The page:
Saint Patrick’s Day (17 March) is an annual feast day which celebrates Saint Patrick (circa 385–461 AD), one of the patron saints of Ireland.
17 March used to be just a holy day in Ireland, but how did it become synonymous with a celebration of all things Irish.
St Patrick is remembered around the world, with North America being home to some of the most spectacular productions – The St Patrick’s Day Parade in New York is a rather splendid affair as it marches up 5th Avenue to the beat of countless marching bands; while Hot Springs, Arkansas parades its procession down Bridge Street and, despite it being reputedly the shortest street in the world, there’s plenty to keep you occupied along the way. In Chicago, they even turn the river green!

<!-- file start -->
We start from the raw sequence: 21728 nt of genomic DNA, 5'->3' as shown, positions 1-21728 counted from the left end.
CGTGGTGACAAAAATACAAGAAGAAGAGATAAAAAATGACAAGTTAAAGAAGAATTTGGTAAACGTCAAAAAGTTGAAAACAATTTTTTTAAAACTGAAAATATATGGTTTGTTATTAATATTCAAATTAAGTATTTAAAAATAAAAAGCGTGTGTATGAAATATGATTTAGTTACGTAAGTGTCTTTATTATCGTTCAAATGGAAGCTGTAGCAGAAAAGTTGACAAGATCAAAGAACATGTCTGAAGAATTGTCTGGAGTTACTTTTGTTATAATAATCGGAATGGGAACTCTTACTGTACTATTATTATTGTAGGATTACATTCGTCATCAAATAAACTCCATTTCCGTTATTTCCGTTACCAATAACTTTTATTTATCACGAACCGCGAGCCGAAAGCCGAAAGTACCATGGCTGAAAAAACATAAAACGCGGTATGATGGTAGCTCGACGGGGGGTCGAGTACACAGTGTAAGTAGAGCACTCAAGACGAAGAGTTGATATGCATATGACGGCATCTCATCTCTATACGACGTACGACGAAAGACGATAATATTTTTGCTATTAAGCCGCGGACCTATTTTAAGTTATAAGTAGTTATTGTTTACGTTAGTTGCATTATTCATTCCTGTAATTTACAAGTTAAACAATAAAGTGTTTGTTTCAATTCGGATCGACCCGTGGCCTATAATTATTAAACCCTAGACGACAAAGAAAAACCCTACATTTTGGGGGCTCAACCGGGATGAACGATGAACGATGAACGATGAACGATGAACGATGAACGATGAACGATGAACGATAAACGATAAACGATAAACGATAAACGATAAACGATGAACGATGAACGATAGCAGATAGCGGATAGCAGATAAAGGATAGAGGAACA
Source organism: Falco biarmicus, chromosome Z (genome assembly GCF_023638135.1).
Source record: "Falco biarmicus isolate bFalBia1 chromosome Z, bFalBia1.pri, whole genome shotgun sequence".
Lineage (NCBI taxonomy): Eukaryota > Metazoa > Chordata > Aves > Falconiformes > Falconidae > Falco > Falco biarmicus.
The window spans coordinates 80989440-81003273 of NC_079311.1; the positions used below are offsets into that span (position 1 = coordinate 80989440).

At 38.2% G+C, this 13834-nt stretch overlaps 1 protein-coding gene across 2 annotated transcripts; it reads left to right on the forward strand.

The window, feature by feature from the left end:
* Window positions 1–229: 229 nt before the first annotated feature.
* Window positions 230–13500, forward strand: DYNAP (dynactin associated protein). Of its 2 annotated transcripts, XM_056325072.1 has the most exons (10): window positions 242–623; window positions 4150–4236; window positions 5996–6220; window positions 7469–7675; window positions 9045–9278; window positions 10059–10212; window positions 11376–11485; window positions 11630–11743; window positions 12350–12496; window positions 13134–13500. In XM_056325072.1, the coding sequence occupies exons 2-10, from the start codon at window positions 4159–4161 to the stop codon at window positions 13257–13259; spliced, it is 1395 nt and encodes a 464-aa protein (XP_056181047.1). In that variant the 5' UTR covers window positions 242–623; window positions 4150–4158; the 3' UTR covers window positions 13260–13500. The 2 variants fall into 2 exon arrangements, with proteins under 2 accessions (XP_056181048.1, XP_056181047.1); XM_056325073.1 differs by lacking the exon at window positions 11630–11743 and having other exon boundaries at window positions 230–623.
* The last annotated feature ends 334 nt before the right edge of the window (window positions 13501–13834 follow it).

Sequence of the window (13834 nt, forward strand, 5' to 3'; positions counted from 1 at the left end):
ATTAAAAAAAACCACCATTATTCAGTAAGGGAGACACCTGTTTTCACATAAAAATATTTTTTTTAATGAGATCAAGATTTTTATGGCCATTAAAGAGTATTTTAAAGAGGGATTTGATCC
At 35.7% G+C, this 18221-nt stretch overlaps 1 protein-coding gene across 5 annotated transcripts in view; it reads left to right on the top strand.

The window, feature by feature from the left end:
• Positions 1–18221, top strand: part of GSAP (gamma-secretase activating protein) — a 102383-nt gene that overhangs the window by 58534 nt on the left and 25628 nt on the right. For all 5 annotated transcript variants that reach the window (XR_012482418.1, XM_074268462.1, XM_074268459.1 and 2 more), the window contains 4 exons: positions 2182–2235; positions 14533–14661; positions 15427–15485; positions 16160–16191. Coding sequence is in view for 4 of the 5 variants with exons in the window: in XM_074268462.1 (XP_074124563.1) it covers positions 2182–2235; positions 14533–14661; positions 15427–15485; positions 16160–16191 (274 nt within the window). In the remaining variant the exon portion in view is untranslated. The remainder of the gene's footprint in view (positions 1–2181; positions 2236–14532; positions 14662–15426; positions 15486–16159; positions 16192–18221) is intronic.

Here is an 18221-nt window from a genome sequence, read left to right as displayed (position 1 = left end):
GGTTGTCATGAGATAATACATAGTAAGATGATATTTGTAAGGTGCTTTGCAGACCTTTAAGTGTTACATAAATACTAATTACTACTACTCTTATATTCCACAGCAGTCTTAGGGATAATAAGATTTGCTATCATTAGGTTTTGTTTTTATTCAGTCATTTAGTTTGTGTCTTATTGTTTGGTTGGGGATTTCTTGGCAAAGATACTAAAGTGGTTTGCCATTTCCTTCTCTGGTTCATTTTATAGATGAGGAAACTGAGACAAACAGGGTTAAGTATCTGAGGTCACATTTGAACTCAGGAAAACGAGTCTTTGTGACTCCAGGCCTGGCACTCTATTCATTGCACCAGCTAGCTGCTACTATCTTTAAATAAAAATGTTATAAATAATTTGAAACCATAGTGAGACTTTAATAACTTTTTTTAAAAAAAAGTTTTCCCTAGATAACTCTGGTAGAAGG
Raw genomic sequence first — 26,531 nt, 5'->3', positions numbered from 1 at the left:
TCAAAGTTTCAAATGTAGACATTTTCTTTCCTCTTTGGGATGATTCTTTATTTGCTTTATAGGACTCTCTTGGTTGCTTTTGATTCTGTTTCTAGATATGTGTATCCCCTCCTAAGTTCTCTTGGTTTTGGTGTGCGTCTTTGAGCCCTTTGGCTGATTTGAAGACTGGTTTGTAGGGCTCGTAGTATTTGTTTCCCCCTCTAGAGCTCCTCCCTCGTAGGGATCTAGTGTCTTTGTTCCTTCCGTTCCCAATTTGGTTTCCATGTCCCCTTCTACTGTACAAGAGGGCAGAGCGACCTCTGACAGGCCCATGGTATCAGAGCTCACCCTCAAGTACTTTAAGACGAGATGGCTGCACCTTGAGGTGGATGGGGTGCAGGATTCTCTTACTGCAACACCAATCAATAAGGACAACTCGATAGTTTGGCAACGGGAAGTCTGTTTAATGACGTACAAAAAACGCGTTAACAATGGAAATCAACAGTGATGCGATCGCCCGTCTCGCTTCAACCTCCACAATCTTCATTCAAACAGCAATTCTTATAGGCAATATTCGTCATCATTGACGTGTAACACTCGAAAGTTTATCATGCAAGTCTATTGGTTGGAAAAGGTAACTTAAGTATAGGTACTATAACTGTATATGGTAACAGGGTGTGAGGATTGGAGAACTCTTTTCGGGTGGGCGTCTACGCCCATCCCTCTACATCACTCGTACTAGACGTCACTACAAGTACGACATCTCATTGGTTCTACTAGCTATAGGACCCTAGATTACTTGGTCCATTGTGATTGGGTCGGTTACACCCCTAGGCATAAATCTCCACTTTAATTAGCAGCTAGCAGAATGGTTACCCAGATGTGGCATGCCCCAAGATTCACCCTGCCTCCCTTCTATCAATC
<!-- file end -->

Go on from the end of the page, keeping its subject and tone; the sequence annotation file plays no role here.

In London, marching bands from the UK, Ireland and the US strut their stuff through the centre of the city, with a fun-filled St Patrick’s Festival taking place around Trafalgar Square.
Ireland wasn’t the first country to celebrate St Patrick’s Day with a parade and, up until 1970, pubs across Ireland closed their doors as a mark of respect for this religious occasion! It was, in fact, colonial New York City that hosted the first official St Patrick’s Day parade back in 1762, when Irish immigrants in the British colonial army marched down the city streets to St Patrick’s Cathedral. Dublin’s first St Patrick’s Day Parade is little more than 75 years old, but the occasion has changed dramatically since then!
For more information, visit www.london.gov.uk/stpatricksday